Not only are your religious rights protected under the First Amendment of the United States Constitution, and similar articles in state constitutions, but also Title VII of the Civil Rights Act of 1964, and the Religious Freedom Restoration Act (RFRA) of 1993, make it abundantly clear, in no uncertain terms, that Americans cannot be discriminated against because of their deeply held religious beliefs. The United States Justice Department (DOJ) issued guidelines for protecting religious liberty, and as of the date of this blog entry, it is still posted on their website. (I have provided a link so you can download the entire DOJ document to your computer below.) In other words, if your Woke company or city government is trying to discipline you for your religious beliefs, not only can you use your religious liberty rights as a way of getting out of it, but if they discipline you (or fire you) anyway, you can sue them for damages — and win — big time! It is absolutely forbidden, under United States law, to discriminate against an employee due to that employee’s deeply held religious beliefs.
This means if another employee asks you about your beliefs on abortion, homosexuality, same-sex “marriage,” transgenderism, or any other sexual perversion, and you voice your beliefs on that, you cannot be legally disciplined for your response, so long as it’s part of your religion. It means if you happen to participate in a public march or demonstration, on your own time, against abortion, same-sex “marriage,” or “drag queen story hour” at your local library, your employer cannot discipline you for that, especially if it’s part of your religion. It means if you run a blog, or podcast, or happen to appear as a guest on somebody else’s video or audio show, sharing views that are based on your religious beliefs, once again you cannot be disciplined for this by your employer. If your employer does attempt to discipline you, you can cite Title VII of the 1964 Civil Rights Act, as well as the 1993 Religious Freedom Restoration Act, and the First Amendment of the United States Constitution. If they discipline you anyway, you’ve probably got a case for a lawsuit now, so you might want to get a lawyer. There are plenty of lawyers that work pro bono (for free) on cases like this, so all you have to do is search for “pro bono civil rights lawyers” on the Internet and take your pick.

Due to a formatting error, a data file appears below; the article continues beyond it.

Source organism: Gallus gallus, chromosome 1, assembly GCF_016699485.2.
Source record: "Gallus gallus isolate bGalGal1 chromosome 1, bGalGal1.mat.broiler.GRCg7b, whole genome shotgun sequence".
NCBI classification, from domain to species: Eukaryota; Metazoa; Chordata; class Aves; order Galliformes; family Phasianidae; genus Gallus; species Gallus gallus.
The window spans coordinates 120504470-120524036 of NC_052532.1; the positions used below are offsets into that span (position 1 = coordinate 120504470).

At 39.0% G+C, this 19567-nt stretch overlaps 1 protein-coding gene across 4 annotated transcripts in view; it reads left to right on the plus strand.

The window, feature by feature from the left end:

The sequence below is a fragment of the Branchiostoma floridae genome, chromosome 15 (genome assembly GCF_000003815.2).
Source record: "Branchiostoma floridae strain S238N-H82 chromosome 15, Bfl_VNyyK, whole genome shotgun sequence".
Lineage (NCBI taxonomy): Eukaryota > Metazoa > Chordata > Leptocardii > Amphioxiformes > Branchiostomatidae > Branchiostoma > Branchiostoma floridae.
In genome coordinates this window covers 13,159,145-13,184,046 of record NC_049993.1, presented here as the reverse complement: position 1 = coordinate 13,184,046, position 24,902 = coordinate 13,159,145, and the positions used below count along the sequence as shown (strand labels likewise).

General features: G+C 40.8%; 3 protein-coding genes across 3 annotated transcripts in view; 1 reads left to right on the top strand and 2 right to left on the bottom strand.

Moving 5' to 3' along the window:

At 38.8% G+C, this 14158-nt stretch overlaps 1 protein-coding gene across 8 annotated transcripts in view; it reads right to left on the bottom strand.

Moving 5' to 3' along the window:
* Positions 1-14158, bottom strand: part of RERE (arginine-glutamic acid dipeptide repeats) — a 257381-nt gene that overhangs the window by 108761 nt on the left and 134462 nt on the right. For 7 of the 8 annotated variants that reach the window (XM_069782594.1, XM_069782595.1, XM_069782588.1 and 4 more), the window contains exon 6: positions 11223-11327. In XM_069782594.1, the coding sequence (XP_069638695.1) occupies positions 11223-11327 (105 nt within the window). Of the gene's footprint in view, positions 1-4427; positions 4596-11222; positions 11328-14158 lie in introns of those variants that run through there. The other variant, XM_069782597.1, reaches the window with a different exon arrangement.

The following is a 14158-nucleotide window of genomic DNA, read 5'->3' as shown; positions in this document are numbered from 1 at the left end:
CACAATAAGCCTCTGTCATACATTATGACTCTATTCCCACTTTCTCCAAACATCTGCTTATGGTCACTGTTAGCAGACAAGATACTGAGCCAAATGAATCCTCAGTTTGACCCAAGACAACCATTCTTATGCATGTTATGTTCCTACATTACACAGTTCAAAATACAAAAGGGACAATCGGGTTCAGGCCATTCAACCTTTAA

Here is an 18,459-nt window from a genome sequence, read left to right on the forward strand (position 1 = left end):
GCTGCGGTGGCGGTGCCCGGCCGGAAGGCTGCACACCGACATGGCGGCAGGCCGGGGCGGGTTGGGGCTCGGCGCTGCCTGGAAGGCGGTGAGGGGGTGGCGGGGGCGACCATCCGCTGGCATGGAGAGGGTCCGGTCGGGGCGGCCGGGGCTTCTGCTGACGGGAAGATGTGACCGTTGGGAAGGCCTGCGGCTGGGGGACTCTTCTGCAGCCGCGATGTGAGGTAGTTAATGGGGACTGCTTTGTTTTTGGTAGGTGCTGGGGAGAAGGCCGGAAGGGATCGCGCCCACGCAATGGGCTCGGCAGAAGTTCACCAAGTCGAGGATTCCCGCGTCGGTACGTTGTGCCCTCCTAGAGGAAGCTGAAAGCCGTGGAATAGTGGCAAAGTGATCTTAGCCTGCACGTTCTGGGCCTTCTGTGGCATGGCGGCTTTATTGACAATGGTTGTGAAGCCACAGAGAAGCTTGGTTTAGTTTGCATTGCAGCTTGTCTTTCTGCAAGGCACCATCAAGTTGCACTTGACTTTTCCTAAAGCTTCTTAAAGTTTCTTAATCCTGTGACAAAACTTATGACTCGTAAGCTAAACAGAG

This is how we fight back against the Woke agenda in the workplace. If our companies, or city governments, want to be Woke, there is little we can do about that. It’s their choice. However, if they want to use their new Woke agenda to persecute those who won’t go along with it, especially for religious reasons, they’re in for one hell of a legal surprise. Disciplining employees for their deeply-held religious beliefs is against federal law, and they can be sued for it, as well as face heavy fines and penalties, as well as be forced to pay for legal damages to those religious employees affected by their Woke policies. On a personal note, I think we Christians (especially Catholics) should make use of lawsuits to protect our religious freedom whenever it is necessary and appropriate to do so. It’s the only way some employers learn, and it’s not just about protecting our own Title VII rights. It’s about protecting the Title VII rights of others too.